In a recent CONNECT2Sell Blog post, we described what’s really happening when buyers say “no” even though you’ve laid out a compelling case. It may come down to a simple difference of opinion.
Knowing how to present information in a way that buyers can understand AND respond to favorably is critical for sellers. This requires that sellers be well-versed in the basics of argumentation.
That’s not as academic or challenging as it sounds. This isn’t about arguing in an adversarial way. It’s about being effective in the way you put forth your reasons and share your point of view. It’s about constructing a persuasive presentation to elicit buy-in for what you are proposing. This involves more than presentation skills. It also requires deductive reasoning, empathy to connect when logic alone does not, and the ability to elaborate on what matters most to the buyer.
A common mistake that sellers make is thinking that they are dealing in facts. While it may be true that you can offer your prospects lower rates than their current providers, there are many other variables that will influence their decisions. Those variables will, quite likely, be opinions and perceptions and emotions rather than facts. If you are presenting the logical case alone, you’re simply not reaching these prospects in a meaningful way.
Every time you make a proposal, you have to take this into account. There is more to the story than the price, more to evaluate than the cause and effect of the problem and solution.
To become more effective in the way you present your case, start by structuring your presentation using deductive reasoning. This simply means that you start with a general statement and then add elements to build a logical case. In sales, the general statement you start with should always be about the needs of your buyer. An example of a sales argument presented with deductive reasoning would sound something like this:
"You need to reduce your average delivery time by 1 full day without significantly increasing your delivery costs. Our centralized distribution centers are strategically located within 350 miles of every major U.S. metropolitan area that you serve. Therefore, we can meet your need to reduce delivery time while also decreasing delivery costs."
Using deductive reasoning that starts with the buyer’s needs enables you to make a clear link between the buyer’s need and your solution. Starting with the need engages the buyer. Succinctly and clearly making a link between that need and your solution makes a case that is logically compelling.
But you shouldn’t stop there. Logic is only half the battle. Emotions are also involved in decision making. No matter how logical your argument is, there is still a chance that your buyer has an emotional pull toward some other choice.
You’ve probably experienced this in your own buying. Emotionally, you make choices that are not the most logical. Maybe you drive a car that has a few extra bells and whistles that appealed to you even though there is no logical rationale for spending the extra money for those add-on features. Or maybe you continue to shop or dine at a familiar place just because it’s comfortable. Logically, there is some alternative that is cheaper, closer, or (on paper) a better match for you. Nevertheless, you are drawn to the familiar over the logical.
Your buyers are no different. Their decisions are founded in what makes sense to them and fed by their own emotional context. You can’t change that. What you can do is learn about what drives their decisions and show an understanding or empathy for the emotional aspects of their decision-making. The only way to appeal to emotions is, in fact, through emotions.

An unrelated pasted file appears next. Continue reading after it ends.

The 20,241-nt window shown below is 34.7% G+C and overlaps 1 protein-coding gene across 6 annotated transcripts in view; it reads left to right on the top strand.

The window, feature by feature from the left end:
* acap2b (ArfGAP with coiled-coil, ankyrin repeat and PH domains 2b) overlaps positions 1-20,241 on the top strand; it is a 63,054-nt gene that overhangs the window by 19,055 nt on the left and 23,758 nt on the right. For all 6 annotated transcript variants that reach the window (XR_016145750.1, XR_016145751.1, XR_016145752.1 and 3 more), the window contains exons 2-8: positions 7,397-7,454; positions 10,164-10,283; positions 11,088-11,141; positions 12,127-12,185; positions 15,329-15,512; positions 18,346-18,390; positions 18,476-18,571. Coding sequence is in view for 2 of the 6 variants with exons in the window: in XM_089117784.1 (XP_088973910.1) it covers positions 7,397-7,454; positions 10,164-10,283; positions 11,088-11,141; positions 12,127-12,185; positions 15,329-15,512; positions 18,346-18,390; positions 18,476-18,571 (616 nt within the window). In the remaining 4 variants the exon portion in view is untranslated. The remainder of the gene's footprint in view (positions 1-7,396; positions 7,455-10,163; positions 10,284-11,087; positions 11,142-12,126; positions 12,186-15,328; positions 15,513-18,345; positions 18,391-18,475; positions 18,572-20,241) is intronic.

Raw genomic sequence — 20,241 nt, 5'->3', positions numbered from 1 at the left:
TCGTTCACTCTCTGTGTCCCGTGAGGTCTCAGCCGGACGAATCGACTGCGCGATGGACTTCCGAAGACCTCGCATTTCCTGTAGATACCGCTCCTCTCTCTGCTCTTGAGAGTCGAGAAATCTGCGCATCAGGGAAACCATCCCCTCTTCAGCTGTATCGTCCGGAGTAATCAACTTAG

That’s why it’s so important to have a solid grasp on what matters most to each individual buyer. When you know, for example, that a buyer is motivated by leaving a legacy business for his children, you can empathize and connect to those emotions. It would be a very different connection than the one you’d have with a buyer who is driven by a goal to sell the business and retire by age 55.
Your deductive reasoning, then, gets wrapped in your empathy for and understanding of what matters to the buyer. Contrast this value statement with the one above that relied on logic alone.
"You need to reduce your average delivery time by 1 full day without significantly increasing your delivery costs. By doing so, you will become more competitive and feel certain you can bring in 10 new accounts this year. I understand how important this is to you because you want to boost market share so you can sell the business and retire in two years. We can help you achieve that growth, bring in those new accounts and retire in two years. Our centralized distribution centers are strategically located within 350 miles of every major U.S. metropolitan area that you serve. Therefore, we can meet your need to reduce delivery time while also decreasing delivery costs. Partnering with us takes you one step closer to the retirement you’ve worked so hard to earn."
The first example was good. The second example is far better. It makes an argument that would be very difficult to refute… And that’s how sales get made.
Add your comments about the ways you've made compelling cases using logic and emotion to appeal to your buyers.
About the Author: Deb Calvert has worked as a Corporate Director in a Fortune 500 company and as a consultant, coach and trainer to nearly 400 businesses of all sizes. She helps leaders, managers and sellers become more effective in their roles. Deb is a certified executive coach, and one of 2015's Top 50 Sales Influencers. Her bestselling book, DISCOVER Questions Get You Connected®, is based on field research with buyers and what they want from sales professionals.